SHE WAS ALSO CONFUSED AS TO WHY HER WAISTLINE WAS EXPANDING WHEN SHE WAS FOLLOWING A RIGOROUS EXERCISE REGIME. ON THE DAY BEFORE HER SON’S FOURTH BIRTHDAY, SHE HAD SOME TESTS CARRIED OUT TO FIND OUT IF HER DIET WAS TO BLAME. TEN HOURS LATER HER WORLD WAS
“It’s the stuff of nightmares,” Ross-tse says of that day in June 2010. “One day you’re happily planning your child’s birthday party and the next you’re looking death in the face. Cancer really is the silent killer. I had no inkling as to what was going on inside me. I assumed I was tired because of all the exercise I was doing, and it was mainly vanity at my changing body shape that drove me to the doctor. But I’ll never forget the look on the radiologist’s face when she was performing a standard ultrasound on my tummy—she stopped still and said she needed to call the head of radiology immediately. That was when I knew something was wrong.”
The head of radiology identified a large mass on Ross-tse’s liver—hence her expanding waistline—and sent her for MRI and CT scans as well as numerous blood tests, at which point Ross-tse’s husband, Nissim, arrived to support his wife. She had been at the hospital since 7am but it wasn’t until 5pm that her doctor finally uttered the word they had dreaded hearing all day. “As soon as I heard him say ‘cancer’, I felt my knees buckle and my whole body go cold,” says Ross-tse. “And then I turned to Nissim and saw his face was wet with tears.”
Ross-tse went back into hospital the next day for an eight-hour operation, during which two-thirds of her liver was removed. With her children Zara and Zach just six and four at the time, Ross-tse was determined to keep the atmosphere as calm as possible. So despite their own fears, she asked her parents and close friends, including Su Lee Chen, to celebrate Zach’s birthday with him and 20 of his kindergarten friends. “My children were very young and there wasn’t enough time to explain the severity of the situation to them,” says Ross-tse. “I’m so grateful to my family and friends for putting their own worries aside and helping my kids get through that difficult day. As I was wheeled into the operating theatre I kept saying to myself, ‘It’s my son’s birthday. I can’t die today and leave him with that legacy’.”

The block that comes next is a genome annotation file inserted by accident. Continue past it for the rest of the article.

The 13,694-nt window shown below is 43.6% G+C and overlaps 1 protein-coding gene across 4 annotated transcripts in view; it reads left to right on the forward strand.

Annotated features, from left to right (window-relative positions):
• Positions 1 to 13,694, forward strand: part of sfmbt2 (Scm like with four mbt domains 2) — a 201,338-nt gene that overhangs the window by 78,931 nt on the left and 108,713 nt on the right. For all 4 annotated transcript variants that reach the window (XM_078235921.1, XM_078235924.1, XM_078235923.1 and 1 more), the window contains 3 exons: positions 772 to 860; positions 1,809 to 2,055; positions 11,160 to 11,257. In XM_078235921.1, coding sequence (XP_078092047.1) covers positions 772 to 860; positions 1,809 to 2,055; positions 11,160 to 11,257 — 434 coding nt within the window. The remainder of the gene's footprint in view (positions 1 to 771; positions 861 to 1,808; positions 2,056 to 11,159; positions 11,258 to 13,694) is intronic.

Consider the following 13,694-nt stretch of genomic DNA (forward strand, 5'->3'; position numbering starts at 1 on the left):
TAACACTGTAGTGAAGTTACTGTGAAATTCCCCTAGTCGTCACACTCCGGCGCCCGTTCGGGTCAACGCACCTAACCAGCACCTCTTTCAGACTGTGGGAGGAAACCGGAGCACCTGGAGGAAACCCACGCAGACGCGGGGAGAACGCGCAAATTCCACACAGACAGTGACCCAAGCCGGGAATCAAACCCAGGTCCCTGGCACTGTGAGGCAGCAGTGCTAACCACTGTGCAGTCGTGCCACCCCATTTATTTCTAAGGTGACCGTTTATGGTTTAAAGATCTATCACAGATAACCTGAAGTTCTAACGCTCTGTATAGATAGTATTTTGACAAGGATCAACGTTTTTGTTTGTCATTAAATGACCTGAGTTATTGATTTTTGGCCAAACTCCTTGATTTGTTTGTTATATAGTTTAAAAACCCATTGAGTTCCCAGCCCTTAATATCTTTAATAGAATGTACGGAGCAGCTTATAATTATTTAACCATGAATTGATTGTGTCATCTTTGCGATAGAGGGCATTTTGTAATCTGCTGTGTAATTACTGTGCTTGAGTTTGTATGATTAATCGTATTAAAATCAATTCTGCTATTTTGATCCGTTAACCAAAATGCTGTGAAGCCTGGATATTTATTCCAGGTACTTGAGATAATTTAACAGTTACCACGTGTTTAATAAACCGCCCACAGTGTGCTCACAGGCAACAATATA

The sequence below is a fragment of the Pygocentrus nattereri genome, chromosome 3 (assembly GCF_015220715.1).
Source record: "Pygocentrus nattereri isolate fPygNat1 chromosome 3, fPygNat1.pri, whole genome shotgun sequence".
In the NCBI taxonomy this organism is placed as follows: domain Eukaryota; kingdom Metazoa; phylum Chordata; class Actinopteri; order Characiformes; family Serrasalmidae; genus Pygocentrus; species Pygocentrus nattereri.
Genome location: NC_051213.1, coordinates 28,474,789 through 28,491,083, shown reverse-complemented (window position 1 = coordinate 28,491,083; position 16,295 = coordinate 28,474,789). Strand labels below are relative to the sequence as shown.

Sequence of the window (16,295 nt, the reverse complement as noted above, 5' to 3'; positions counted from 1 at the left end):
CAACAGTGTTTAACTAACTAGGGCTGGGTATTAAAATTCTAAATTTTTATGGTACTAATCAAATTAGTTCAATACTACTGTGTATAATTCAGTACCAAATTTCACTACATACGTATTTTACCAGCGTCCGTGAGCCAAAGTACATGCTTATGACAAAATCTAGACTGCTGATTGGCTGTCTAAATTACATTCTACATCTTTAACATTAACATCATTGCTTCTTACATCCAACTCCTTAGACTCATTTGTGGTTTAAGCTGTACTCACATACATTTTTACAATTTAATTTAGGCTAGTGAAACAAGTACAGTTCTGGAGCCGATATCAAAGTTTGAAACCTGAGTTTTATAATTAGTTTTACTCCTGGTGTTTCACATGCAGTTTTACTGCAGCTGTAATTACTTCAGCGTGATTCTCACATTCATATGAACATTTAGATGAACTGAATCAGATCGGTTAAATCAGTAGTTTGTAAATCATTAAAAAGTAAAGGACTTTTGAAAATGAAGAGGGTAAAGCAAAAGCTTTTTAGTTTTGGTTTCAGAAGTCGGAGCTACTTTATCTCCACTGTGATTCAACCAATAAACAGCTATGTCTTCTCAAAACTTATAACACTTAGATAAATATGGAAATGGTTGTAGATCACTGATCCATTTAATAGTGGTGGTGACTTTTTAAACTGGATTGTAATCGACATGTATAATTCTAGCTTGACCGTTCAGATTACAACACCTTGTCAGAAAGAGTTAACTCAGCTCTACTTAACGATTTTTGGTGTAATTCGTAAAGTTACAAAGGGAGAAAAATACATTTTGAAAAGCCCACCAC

The post-operative period was a tense time for Ross-tse and her family and friends as they waited to hear if the surgeons had managed to remove all the cancerous cells from her liver and, more importantly, whether the cancer had spread to other parts of her body. As with many liver cancer patients, Ross-tse was unable to have chemotherapy because her liver was too weak to process the powerful drugs that would flood her body. This meant that if the cancer had spread, her chances of survival would be slim to none.
“About three days after the operation, I was lying on my hospital bed with my husband and parents around me, and the doctor came in to tell us the cancer was still stage one, meaning it hadn’t spread anywhere else in my body. Our nurse actually burst into tears, quickly followed by my mother and me. Other than the births of my children, I think it was probably the happiest moment of my life.”
A relieved Ross-tse then turned her focus to the recovery process so her damaged liver could regenerate itself. The first few months were hard. She was constantly exhausted and needed to monitor her diet very closely to ensure she was only eating chemical-free, fat-